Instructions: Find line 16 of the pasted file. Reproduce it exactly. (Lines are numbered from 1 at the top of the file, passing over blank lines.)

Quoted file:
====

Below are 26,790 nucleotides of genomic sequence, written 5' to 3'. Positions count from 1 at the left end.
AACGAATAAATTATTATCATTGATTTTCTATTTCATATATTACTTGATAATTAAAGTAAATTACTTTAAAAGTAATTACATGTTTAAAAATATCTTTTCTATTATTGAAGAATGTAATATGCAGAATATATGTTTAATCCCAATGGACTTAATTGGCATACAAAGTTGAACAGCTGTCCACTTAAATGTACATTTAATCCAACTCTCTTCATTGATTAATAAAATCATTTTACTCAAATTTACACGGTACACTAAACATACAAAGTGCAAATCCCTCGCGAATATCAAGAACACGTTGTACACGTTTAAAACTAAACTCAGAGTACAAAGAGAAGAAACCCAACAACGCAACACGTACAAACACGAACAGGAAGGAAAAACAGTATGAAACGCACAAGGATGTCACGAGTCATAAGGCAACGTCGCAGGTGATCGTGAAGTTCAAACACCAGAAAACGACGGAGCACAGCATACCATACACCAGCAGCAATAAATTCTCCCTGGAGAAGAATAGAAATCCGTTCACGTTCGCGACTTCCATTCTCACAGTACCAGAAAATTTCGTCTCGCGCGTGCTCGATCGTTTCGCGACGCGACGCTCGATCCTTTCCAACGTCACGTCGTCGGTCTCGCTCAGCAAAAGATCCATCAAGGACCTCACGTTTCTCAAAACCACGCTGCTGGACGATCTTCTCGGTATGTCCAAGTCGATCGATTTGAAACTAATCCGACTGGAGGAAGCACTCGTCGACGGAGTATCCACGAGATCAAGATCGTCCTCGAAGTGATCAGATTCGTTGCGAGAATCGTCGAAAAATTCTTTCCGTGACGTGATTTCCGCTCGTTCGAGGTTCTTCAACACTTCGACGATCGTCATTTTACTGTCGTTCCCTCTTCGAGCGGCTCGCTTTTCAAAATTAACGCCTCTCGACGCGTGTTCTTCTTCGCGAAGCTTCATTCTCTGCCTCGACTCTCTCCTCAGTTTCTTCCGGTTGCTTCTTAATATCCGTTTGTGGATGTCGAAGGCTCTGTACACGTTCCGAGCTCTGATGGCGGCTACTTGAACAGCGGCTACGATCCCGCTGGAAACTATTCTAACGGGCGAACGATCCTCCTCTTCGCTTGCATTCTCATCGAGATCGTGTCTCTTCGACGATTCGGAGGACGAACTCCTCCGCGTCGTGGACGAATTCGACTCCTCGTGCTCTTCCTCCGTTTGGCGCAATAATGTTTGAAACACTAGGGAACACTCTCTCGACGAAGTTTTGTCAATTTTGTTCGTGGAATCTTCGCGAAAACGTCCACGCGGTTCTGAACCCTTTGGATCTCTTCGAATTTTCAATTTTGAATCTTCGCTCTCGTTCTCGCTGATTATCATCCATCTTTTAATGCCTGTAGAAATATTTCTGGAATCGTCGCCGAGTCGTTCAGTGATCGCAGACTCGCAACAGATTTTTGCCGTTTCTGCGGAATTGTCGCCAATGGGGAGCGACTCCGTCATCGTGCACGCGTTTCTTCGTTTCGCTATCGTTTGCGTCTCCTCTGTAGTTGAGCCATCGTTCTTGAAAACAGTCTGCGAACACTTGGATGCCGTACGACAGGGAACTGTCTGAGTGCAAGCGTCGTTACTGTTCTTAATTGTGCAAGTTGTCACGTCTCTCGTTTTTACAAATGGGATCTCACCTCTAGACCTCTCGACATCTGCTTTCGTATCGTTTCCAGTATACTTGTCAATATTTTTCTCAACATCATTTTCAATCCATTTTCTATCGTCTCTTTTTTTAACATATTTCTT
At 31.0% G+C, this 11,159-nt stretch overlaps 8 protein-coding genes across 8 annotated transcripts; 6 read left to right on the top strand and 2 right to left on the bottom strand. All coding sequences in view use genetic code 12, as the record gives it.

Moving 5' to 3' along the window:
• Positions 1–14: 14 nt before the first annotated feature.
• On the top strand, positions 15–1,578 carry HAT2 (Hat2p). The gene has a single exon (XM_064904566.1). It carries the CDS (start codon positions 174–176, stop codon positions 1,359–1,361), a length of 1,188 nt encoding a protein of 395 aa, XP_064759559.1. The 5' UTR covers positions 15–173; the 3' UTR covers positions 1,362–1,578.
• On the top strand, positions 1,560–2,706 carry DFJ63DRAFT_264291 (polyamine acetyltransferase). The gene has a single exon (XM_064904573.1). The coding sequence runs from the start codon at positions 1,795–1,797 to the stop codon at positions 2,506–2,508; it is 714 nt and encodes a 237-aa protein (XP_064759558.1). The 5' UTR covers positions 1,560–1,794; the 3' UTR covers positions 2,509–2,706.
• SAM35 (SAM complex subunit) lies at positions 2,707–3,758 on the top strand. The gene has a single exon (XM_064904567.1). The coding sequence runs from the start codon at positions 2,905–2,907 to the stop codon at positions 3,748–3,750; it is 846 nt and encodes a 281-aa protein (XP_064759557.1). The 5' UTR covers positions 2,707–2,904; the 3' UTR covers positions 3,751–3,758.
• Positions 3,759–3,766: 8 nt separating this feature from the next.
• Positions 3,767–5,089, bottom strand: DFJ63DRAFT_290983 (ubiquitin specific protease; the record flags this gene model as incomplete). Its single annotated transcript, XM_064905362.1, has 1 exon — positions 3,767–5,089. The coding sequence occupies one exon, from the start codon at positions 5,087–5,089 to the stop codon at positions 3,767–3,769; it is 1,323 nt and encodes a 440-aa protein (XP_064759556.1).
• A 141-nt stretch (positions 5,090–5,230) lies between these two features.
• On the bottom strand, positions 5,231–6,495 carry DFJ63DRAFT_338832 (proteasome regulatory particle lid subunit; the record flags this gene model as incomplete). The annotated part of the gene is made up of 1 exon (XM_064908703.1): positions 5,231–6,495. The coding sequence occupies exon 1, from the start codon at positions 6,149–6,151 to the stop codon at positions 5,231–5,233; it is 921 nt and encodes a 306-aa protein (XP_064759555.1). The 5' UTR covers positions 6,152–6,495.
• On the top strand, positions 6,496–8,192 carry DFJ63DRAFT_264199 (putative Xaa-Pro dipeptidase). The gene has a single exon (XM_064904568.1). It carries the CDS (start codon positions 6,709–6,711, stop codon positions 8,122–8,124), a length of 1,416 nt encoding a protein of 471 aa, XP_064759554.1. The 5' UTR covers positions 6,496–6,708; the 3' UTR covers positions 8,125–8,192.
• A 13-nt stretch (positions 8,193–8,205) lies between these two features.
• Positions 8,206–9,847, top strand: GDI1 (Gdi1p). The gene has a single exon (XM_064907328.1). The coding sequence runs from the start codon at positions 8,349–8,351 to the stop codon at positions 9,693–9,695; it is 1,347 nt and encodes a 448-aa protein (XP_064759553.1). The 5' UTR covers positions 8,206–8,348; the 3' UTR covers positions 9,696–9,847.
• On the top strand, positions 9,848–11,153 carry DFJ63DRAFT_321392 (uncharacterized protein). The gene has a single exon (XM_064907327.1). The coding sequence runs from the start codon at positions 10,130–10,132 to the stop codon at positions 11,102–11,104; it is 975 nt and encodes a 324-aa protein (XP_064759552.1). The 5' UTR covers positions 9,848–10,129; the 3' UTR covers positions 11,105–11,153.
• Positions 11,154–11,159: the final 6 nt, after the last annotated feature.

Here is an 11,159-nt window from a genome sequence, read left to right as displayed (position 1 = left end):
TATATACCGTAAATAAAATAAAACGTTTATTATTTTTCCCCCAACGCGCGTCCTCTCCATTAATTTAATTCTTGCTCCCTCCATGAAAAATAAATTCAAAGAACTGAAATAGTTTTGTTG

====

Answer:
• On the top strand, positions 9,848–11,153 carry DFJ63DRAFT_321392 (uncharacterized protein). The gene has a single exon (XM_064907327.1). The coding sequence runs from the start codon at positions 10,130–10,132 to the stop codon at positions 11,102–11,104; it is 975 nt and encodes a 324-aa protein (XP_064759552.1). The 5' UTR covers positions 9,848–10,129; the 3' UTR covers positions 11,105–11,153.